Another facet of this change is President Biden’s proposed increase on the capital gains tax. For households making more than $1 million annually, the capital gains rate would jump from 20% to 39.6%.2 This jump in the capital gains tax rate is definitely something to consider, along with the estate tax exemption 2021 rules if they apply to your personal financial situation. In the case of estate planning, it is beneficial to seek the guidance of a professional who can accurately assess where you stand financially based on your assets.
Keeping the potential fate of the 1031 exchange in mind, real estate investors may start to consider other alternatives that could offer better tax incentives.
A Delaware Statutory Trust (or DST) is an investment security that holds a variety of commercial real estate properties. Depending on the DST, holdings could include storage facilities, multifamily, retail, office, or industrial space. Investors buy shares of a DST to diversify their investment real estate portfolios.
One of the major advantages is that DST investments currently qualify as a 1031 exchange. Property owners may sell one or more properties, then invest the funds in a DST without paying any capital gains tax. As with any investment, there are risks involved, including illiquidity, market risk, vacancies, and more. It can be a solution for a property owner who no longer wishes to actively manage their investment real estate portfolio but still wants the tax advantage of a 1031 exchange.
However, it’s currently unclear how Delaware Statutory Trusts would be impacted by the American Families Plan. They may offer a short-term solution for property owners who are ready to sell their physical properties.
Qualified opportunity zones (QOZs) were created as part of the Tax Cuts and Jobs Act of 2017. There are approximately 8,700 QOZs across the country, which are located in low-income areas and offer tax incentives for commercial real estate investments. After selling a property, an investor can use the gains to purchase relinquished property in an opportunity zone.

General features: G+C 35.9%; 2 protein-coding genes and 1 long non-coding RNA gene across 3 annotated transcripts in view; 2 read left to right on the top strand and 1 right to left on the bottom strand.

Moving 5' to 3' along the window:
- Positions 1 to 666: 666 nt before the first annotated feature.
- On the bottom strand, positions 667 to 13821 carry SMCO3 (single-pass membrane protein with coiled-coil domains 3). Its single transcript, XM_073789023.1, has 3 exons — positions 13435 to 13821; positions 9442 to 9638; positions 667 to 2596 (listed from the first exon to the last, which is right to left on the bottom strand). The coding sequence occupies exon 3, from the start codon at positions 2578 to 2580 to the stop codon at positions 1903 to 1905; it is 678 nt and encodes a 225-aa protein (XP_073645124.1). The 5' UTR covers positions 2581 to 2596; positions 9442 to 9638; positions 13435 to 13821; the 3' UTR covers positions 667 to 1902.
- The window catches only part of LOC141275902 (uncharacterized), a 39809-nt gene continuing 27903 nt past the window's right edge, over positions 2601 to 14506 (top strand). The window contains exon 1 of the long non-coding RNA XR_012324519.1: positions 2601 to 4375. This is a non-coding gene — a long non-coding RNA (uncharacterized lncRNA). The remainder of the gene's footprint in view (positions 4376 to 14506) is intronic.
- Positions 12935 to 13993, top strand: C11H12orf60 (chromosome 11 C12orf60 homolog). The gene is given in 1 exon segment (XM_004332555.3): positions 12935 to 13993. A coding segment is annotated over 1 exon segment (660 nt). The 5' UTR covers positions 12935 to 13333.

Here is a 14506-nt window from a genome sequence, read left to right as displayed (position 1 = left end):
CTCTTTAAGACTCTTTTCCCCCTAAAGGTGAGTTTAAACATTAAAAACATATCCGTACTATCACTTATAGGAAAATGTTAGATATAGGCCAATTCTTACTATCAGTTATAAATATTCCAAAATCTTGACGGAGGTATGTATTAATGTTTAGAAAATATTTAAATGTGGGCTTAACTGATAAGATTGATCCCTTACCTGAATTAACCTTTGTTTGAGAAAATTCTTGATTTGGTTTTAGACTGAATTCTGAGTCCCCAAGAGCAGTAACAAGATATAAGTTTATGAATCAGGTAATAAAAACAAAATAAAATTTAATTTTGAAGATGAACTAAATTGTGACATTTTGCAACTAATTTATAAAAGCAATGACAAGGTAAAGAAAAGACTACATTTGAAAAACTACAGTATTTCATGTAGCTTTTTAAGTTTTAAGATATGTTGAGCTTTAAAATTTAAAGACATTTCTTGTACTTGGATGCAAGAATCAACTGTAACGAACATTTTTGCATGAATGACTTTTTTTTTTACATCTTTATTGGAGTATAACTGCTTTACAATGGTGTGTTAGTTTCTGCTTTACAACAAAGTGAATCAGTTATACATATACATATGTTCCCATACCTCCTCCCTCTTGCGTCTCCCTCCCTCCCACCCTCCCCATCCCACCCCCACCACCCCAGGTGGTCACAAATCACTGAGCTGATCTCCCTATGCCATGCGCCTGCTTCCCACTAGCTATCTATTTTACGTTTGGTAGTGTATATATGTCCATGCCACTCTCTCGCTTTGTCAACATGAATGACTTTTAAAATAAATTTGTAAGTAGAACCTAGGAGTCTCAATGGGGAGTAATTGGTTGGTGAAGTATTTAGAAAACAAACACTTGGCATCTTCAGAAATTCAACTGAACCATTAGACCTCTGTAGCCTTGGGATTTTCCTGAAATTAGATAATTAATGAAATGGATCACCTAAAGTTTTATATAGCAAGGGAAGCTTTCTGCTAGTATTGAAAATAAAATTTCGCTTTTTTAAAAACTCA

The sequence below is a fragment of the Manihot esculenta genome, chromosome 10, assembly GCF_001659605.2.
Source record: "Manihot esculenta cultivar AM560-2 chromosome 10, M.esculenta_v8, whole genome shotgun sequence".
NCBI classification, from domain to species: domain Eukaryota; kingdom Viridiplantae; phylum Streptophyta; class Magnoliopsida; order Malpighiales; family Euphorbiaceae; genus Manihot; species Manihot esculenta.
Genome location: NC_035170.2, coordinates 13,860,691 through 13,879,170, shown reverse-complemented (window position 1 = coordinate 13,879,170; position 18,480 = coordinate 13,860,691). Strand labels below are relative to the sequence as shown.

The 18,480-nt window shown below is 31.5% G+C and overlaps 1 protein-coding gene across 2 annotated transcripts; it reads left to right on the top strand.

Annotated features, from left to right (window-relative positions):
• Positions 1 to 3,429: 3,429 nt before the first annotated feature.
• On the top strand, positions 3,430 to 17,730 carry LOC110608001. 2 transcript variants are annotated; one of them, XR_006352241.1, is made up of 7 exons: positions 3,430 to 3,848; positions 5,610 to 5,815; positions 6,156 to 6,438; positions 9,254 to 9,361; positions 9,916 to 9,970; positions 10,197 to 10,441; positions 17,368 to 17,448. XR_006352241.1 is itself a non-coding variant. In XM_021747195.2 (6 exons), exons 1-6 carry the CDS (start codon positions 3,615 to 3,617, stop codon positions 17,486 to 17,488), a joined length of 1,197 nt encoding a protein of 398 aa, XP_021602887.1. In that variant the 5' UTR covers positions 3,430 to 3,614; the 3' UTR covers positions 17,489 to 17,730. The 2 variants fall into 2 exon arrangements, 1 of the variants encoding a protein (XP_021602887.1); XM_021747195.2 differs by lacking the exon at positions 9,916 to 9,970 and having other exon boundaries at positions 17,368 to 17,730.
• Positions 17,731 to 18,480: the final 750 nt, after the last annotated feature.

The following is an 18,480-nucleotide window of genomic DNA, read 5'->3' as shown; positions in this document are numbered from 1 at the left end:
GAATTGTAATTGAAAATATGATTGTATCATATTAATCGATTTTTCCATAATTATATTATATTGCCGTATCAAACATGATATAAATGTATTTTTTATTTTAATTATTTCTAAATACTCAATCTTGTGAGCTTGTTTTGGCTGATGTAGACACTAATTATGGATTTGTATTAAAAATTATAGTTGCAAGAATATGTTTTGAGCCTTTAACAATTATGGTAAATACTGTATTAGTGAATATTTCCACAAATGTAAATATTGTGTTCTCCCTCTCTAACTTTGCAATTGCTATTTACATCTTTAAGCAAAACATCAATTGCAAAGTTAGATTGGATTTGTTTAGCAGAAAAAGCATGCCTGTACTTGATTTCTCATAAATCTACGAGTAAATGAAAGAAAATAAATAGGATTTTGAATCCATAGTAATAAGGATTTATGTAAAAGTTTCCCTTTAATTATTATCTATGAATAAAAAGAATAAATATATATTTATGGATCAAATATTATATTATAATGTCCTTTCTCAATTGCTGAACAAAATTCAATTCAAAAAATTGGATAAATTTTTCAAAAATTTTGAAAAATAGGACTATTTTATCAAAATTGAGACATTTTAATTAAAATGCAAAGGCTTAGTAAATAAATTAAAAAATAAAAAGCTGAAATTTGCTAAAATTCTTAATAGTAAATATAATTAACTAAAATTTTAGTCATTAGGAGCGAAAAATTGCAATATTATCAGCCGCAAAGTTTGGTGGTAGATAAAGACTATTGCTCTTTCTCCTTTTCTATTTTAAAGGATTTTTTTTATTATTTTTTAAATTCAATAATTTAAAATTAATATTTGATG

There are several potential tax benefits, including a tax deferral through 2026. Any investor who purchased property in an opportunity zone by the end of 2019 would receive a 10% step-up in tax basis after five years, plus another 5% after seven years. That allows them to avoid paying capital gains tax on up to 15% of those deferred gains. For investments made after 2019 but before 2022, investors can still qualify for the 10% step-up after five years.
A 721 exchange is another real estate-related tax deferral strategy. It allows the capital gain from a commercial property sale to be funneled into a Real Estate Investment Trust (REIT) without triggering any capital gains tax. This 1031 exchange alternative has more liquidity than the others, as well as portfolio diversification. Of course, there is still risk involved, and you will eventually owe capital gains tax if and when you sell your REIT shares. However, it is a passive way to keep part of your portfolio in real estate without having to manage properties on your own.
There’s no guarantee of what will become of the 1031 exchange rules, especially with a nearly gridlocked Congress potentially impacting the passage of the American Families Plan. Stay updated with how the proposal is moving forward by staying in touch with your financial advisor and creating a strategy for multiple scenarios that may impact your income tax and capital gains tax.